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The Mughal Empire: History, Rulers & Decline

The Mughal Empire: History, Rulers & Decline
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  • 0:02 Melting Pot of Cultures
  • 1:40 Akbar the Great
  • 3:09 Akbar's Successors
  • 4:44 Lesson Summary
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Lesson Transcript
Instructor: Kevin Newton

Kevin has edited encyclopedias, taught middle and high school history, and has a master's degree in Islamic law.

From the hopes of Babur and Akbar to build an empire that all people could be proud of, to the obsession of Shah Jahan for his lost wife and the sheer cruelty of Aurangzeb, the Mughal Empire's history offers something for everyone.

Melting Pot of Cultures

By the 16th century, Islamic rule in India appeared to be exhausted. Ever since Tamerlane had raided the Delhi Sultanate, the government had been unable to reestablish any sort of control over northern India. Hindu sentiment was rising in the villages, tired of years of abuse from a minority government that viewed them as an inconvenience rather than as citizens. In fact, the Sultanate couldn't even defend itself as new raids were launched against the country, originating among the Turkic groups who lived just beyond the Himalaya and the Hindu Kush.

One of these raids was led by a man named Babur, and he would go on to be much more than a mere barbarian interloper. He was himself a descendant of Tamerlane on his father's side, but claimed ancestry from a far greater conqueror, Genghis Khan, with his mother's family. In the ruins of the Delhi Sultanate, Babur would establish an empire honoring his mother's heritage, calling it the Mughal Empire in deference to his Mongolian ancestors. Babur proved to be effective, defeating every Hindu army sent to kick him out of the country, but also proved to be a fair leader. He gave Hindus important jobs within the administration and helped to create a sense of shared ownership of the new rule.

One very real legacy of this combination of Muslim, whether Turkic or Persian, and Hindu cultures can still be heard on the streets of Northern India and Pakistan. The Muslim ruling class spoke Persian and Turkish, which merged with the Indian dialects of the Hindus to create a completely new language, Hindustani, which has since split into Hindi and Urdu.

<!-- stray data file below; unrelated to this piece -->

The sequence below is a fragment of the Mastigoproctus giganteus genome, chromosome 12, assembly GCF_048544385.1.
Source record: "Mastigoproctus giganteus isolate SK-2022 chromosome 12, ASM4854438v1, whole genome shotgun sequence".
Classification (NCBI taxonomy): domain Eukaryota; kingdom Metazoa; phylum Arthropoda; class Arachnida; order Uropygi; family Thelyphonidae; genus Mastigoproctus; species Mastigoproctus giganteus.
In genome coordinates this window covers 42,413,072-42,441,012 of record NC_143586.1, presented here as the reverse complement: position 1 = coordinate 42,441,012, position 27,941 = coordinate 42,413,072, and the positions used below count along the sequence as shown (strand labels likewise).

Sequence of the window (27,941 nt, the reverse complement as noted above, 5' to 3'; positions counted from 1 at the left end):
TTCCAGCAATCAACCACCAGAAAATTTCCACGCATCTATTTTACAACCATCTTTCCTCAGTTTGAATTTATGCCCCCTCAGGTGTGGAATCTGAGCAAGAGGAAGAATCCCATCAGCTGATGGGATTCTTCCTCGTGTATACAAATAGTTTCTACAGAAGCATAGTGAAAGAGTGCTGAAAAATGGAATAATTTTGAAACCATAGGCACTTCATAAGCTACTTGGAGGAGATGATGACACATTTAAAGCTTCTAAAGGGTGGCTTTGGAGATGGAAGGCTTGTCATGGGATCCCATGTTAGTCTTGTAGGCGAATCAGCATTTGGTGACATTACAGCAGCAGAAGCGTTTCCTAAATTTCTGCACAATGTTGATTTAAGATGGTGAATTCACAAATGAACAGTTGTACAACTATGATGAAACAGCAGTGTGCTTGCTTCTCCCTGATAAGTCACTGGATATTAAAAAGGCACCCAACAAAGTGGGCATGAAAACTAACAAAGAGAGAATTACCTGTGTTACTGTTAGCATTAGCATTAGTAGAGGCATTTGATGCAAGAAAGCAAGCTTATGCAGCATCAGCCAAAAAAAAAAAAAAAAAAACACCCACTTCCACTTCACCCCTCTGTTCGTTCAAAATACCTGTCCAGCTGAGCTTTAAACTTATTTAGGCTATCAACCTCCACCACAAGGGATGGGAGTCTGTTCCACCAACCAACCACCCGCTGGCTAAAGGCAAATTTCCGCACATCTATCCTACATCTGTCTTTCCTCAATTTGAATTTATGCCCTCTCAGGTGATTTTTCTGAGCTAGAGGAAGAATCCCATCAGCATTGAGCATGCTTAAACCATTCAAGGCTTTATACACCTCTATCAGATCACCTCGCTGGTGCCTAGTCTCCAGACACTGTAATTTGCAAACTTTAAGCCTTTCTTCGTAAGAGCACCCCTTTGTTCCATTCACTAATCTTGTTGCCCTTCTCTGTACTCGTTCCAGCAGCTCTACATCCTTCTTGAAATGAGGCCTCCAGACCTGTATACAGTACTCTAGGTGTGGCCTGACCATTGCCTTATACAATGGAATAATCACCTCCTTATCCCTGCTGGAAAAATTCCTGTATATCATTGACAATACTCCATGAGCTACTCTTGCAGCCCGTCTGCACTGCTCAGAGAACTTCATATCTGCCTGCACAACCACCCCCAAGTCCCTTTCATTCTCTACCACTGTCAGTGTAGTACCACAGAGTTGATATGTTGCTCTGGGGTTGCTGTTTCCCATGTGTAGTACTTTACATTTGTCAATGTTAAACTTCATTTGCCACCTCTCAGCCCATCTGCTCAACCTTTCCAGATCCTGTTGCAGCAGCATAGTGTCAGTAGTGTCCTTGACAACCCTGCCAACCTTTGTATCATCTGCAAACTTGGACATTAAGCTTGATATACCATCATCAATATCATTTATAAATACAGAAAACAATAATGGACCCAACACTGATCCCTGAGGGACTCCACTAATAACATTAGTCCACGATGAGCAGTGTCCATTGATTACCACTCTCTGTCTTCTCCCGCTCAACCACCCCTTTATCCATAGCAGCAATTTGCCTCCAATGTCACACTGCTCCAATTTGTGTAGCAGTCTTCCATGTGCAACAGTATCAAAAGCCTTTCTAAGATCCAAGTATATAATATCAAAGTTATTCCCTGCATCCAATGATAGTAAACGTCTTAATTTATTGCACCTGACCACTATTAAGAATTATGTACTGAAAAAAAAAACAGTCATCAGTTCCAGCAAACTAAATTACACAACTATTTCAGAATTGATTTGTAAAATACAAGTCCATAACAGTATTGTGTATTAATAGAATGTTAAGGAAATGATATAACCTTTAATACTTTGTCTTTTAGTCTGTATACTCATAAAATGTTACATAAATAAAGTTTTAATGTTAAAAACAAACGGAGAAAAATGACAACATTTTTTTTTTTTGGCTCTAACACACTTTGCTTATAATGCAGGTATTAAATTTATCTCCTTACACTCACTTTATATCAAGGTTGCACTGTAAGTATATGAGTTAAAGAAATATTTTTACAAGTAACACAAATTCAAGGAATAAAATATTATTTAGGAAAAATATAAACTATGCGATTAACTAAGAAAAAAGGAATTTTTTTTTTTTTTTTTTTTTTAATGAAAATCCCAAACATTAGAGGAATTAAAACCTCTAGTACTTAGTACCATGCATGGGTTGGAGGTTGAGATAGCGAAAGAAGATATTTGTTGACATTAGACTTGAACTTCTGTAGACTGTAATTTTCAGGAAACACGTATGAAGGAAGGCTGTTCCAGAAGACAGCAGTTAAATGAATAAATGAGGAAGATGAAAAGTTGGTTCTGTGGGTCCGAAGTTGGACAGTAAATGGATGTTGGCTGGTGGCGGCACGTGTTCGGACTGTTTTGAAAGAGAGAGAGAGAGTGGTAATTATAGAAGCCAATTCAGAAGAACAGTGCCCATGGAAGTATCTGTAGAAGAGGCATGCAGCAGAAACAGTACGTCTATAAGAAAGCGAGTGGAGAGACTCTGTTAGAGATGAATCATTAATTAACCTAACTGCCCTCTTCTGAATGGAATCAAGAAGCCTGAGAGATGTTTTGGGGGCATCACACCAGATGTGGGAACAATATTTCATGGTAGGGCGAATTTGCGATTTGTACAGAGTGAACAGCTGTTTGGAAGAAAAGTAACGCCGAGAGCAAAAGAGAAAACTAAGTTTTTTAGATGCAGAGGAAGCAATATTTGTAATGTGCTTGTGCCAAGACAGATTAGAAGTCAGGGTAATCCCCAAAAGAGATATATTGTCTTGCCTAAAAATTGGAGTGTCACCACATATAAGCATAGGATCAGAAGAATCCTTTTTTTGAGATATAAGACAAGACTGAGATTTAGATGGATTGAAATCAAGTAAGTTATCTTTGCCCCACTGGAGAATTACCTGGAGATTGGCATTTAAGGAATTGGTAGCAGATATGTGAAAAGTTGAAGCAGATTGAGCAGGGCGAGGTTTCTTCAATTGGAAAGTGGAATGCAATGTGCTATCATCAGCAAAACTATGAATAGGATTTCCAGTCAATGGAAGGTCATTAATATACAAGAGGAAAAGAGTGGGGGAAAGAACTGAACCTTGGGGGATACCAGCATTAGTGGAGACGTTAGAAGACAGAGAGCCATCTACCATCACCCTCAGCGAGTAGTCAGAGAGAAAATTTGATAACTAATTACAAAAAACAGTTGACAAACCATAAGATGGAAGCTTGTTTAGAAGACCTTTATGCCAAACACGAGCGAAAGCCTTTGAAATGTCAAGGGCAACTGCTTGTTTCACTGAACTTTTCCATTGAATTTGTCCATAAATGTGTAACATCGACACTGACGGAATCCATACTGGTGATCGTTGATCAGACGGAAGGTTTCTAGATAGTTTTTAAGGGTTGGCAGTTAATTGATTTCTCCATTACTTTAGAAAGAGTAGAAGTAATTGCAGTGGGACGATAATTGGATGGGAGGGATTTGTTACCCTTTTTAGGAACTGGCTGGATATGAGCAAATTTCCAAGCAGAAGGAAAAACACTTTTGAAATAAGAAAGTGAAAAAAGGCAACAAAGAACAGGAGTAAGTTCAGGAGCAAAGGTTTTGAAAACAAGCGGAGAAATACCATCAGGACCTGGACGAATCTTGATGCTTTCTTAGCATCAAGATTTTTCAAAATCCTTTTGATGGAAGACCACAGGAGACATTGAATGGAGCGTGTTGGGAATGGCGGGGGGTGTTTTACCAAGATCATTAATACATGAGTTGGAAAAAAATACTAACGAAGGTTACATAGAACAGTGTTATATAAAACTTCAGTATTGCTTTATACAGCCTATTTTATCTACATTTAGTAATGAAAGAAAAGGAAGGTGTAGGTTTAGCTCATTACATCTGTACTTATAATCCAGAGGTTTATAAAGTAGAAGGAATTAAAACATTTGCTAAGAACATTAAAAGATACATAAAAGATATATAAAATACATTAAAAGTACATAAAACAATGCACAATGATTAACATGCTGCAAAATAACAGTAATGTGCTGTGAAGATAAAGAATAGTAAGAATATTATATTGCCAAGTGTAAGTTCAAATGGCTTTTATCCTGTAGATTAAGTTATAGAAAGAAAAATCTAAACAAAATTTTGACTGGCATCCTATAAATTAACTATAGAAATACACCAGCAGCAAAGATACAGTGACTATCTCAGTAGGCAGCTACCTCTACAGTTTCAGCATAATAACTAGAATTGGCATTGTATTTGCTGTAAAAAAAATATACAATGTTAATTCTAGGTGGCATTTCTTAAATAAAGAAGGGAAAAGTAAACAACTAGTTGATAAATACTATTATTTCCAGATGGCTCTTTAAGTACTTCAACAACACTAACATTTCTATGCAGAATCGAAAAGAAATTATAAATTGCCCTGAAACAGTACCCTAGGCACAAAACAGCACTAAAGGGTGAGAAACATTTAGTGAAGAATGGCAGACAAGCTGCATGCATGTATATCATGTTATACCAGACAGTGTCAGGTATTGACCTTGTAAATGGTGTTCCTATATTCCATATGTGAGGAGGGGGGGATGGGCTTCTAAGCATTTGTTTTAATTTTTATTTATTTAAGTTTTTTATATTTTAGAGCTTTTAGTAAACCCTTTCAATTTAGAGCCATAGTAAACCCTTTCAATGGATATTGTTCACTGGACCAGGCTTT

Akbar the Great

That said, Babur's grandson would eclipse his grandfather in greatness. Akbar the Great was only thirteen years old when he ascended to the throne, but he immediately understood the problems before him. Akbar worked quickly to ensure that he would be not just a ruler for the Muslims of India, but for all Indians. As a result, he married a Rajput princess, long a rival group to the Muslims in India, and placed Hindu culture on an elevated platform. As a Muslim, he used the opportunity to marry women of different beliefs, having two Hindu wives, as well as a Muslim wife and a Christian one, too. While his love of Persian poetry was well known, Akbar also worked to elevate the status of Hindi, establishing a poet laureate for that language and allowing him to recite his work in the imperial court.

Akbar also kept an eye to administration, both to prevent economic destabilization as well as to limit religious violence. Non-Muslims no longer had to pay taxes as punishment for not being Muslim, each province had a tax collection system that reported straight to Akbar, and religious groups were tried by their own laws. However, Akbar's greatest contributions came in setting an example for religious tolerance, inviting Buddhist, Christian, Muslim, and Hindu intellectuals to come debate religious teachings in hopes of finding a common ground, all while displaying respect for all.

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